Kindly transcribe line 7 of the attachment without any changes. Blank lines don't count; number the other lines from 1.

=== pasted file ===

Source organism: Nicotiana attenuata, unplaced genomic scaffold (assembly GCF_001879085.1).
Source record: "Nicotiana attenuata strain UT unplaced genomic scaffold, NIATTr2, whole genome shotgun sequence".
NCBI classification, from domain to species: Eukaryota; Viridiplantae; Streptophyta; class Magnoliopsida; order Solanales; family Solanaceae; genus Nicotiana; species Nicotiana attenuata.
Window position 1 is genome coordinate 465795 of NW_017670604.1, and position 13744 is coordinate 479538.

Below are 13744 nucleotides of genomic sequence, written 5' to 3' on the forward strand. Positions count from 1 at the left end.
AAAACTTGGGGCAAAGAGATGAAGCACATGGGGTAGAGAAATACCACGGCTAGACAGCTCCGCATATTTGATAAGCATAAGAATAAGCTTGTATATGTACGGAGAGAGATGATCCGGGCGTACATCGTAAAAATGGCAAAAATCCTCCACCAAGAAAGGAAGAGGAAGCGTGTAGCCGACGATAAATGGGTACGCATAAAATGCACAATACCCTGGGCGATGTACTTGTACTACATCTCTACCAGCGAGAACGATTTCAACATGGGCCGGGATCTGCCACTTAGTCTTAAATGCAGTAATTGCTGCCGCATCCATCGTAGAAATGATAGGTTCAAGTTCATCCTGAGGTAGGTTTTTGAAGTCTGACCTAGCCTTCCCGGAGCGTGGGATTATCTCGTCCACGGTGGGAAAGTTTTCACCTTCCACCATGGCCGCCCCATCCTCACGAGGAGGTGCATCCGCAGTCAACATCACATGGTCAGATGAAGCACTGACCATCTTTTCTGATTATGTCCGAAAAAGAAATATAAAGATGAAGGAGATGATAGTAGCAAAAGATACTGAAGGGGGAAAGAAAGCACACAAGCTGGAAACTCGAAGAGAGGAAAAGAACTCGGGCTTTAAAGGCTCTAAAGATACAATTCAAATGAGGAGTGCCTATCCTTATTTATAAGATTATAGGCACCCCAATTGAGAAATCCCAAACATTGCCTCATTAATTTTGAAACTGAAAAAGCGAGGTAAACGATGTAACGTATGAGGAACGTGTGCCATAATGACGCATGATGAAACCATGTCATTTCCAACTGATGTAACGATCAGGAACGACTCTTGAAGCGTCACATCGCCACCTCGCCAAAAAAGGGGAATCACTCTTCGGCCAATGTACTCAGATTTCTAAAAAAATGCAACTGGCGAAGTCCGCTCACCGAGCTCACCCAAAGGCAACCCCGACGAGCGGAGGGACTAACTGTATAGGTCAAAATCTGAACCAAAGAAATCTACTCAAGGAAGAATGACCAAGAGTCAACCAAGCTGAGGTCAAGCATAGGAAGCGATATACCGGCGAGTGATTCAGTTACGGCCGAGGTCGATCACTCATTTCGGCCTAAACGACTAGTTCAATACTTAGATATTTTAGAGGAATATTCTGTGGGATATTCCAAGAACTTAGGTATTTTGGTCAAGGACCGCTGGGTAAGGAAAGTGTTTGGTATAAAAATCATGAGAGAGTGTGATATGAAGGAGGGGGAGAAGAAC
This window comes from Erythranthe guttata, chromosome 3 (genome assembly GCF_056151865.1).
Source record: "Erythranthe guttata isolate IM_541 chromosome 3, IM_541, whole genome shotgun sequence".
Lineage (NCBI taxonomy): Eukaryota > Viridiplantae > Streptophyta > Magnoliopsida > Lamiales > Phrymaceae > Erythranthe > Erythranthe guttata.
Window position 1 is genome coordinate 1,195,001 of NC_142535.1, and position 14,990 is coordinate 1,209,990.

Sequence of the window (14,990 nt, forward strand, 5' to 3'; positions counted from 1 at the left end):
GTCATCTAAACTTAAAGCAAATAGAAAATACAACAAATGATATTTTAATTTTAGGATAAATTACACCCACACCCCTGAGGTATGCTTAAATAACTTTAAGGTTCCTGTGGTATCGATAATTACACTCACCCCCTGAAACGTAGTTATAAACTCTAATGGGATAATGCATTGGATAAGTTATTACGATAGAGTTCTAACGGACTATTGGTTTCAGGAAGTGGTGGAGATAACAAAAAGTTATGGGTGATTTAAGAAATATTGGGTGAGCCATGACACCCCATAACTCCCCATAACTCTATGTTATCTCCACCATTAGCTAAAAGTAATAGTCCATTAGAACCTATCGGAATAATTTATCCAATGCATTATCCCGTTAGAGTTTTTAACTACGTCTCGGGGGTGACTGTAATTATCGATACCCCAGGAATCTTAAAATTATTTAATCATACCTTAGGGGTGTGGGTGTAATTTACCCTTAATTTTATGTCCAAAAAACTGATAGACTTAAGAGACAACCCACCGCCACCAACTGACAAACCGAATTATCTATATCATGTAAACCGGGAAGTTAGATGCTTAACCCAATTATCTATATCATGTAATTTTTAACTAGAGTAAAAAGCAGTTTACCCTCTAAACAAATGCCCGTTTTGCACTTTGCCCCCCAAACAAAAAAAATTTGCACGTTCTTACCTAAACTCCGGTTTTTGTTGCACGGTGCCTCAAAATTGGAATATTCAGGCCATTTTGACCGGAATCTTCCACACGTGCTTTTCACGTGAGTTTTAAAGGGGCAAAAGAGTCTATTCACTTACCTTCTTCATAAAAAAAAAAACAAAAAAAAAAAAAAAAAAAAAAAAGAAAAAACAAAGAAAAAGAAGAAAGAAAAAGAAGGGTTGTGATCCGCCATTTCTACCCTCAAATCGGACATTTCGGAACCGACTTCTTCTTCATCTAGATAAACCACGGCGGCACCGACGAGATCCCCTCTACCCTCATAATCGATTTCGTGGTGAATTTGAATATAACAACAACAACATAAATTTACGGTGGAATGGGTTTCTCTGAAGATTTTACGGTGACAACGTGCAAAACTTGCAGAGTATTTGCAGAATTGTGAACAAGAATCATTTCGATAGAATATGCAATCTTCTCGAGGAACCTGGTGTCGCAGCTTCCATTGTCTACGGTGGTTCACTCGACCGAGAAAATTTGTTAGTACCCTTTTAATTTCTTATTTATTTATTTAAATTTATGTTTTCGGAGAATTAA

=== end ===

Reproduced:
This window comes from Erythranthe guttata, chromosome 3 (genome assembly GCF_056151865.1).